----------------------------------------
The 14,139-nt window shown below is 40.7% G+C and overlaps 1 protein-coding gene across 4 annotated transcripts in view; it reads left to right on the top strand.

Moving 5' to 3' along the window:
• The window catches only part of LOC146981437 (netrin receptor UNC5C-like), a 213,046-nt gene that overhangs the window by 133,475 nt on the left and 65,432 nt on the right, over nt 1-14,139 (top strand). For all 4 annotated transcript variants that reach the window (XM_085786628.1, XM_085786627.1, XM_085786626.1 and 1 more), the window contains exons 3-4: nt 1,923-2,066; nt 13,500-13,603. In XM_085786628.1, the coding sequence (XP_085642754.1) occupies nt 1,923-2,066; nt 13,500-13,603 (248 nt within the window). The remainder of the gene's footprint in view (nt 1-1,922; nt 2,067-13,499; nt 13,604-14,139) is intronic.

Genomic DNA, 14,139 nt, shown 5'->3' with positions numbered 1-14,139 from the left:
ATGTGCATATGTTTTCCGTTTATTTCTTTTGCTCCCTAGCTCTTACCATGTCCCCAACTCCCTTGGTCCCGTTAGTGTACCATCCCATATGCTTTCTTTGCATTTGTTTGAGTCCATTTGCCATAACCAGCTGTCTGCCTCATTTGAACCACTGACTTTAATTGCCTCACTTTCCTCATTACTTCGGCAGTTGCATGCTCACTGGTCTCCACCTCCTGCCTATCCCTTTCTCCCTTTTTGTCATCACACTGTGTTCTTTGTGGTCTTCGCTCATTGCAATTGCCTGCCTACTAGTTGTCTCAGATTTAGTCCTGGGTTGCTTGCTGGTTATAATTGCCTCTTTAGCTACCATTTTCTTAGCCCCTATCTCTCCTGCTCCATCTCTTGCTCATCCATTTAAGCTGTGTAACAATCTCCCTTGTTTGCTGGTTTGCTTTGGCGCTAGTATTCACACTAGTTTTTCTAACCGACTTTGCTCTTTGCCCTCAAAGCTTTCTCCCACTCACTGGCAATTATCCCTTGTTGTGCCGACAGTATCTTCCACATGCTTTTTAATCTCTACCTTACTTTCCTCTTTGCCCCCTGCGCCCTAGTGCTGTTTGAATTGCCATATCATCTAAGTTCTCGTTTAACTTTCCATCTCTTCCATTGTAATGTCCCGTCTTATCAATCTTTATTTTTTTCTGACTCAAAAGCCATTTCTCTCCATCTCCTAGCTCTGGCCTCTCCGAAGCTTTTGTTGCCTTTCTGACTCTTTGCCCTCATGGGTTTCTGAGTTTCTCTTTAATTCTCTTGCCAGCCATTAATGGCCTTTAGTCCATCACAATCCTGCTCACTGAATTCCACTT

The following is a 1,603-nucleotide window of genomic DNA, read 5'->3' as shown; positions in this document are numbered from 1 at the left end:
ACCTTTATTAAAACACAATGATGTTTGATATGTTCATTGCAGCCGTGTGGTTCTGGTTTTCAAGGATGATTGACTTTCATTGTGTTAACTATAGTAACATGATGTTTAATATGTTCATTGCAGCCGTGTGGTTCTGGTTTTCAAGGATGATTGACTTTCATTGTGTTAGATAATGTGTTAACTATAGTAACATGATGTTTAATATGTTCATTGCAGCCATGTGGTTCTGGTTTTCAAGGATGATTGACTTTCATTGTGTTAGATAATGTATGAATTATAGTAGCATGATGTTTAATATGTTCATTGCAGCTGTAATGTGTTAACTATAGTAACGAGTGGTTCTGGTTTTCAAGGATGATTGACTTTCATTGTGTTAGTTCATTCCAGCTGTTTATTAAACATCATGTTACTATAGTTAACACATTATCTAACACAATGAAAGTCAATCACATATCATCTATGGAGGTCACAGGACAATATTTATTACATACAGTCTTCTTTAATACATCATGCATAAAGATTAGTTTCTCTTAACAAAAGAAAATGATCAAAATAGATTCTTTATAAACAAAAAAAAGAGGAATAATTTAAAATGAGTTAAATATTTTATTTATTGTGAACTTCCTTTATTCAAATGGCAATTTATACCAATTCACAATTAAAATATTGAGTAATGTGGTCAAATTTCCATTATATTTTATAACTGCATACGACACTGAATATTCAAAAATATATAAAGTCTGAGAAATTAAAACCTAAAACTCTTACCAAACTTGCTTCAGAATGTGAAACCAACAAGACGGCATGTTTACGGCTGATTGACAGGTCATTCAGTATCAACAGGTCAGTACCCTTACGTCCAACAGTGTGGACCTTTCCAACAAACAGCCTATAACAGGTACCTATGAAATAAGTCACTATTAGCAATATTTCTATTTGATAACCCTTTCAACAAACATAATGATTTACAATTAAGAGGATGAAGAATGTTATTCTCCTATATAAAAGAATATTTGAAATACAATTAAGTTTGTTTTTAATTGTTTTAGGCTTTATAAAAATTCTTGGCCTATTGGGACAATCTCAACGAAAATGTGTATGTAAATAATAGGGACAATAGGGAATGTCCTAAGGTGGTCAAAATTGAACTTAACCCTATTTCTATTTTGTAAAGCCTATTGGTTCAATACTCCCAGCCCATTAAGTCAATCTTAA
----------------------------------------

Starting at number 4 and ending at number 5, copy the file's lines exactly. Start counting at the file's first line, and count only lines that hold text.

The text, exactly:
Genomic DNA, 14,139 nt, shown 5'->3' with positions numbered 1-14,139 from the left:
ATGTGCATATGTTTTCCGTTTATTTCTTTTGCTCCCTAGCTCTTACCATGTCCCCAACTCCCTTGGTCCCGTTAGTGTACCATCCCATATGCTTTCTTTGCATTTGTTTGAGTCCATTTGCCATAACCAGCTGTCTGCCTCATTTGAACCACTGACTTTAATTGCCTCACTTTCCTCATTACTTCGGCAGTTGCATGCTCACTGGTCTCCACCTCCTGCCTATCCCTTTCTCCCTTTTTGTCATCACACTGTGTTCTTTGTGGTCTTCGCTCATTGCAATTGCCTGCCTACTAGTTGTCTCAGATTTAGTCCTGGGTTGCTTGCTGGTTATAATTGCCTCTTTAGCTACCATTTTCTTAGCCCCTATCTCTCCTGCTCCATCTCTTGCTCATCCATTTAAGCTGTGTAACAATCTCCCTTGTTTGCTGGTTTGCTTTGGCGCTAGTATTCACACTAGTTTTTCTAACCGACTTTGCTCTTTGCCCTCAAAGCTTTCTCCCACTCACTGGCAATTATCCCTTGTTGTGCCGACAGTATCTTCCACATGCTTTTTAATCTCTACCTTACTTTCCTCTTTGCCCCCTGCGCCCTAGTGCTGTTTGAATTGCCATATCATCTAAGTTCTCGTTTAACTTTCCATCTCTTCCATTGTAATGTCCCGTCTTATCAATCTTTATTTTTTTCTGACTCAAAAGCCATTTCTCTCCATCTCCTAGCTCTGGCCTCTCCGAAGCTTTTGTTGCCTTTCTGACTCTTTGCCCTCATGGGTTTCTGAGTTTCTCTTTAATTCTCTTGCCAGCCATTAATGGCCTTTAGTCCATCACAATCCTGCTCACTGAATTCCACTT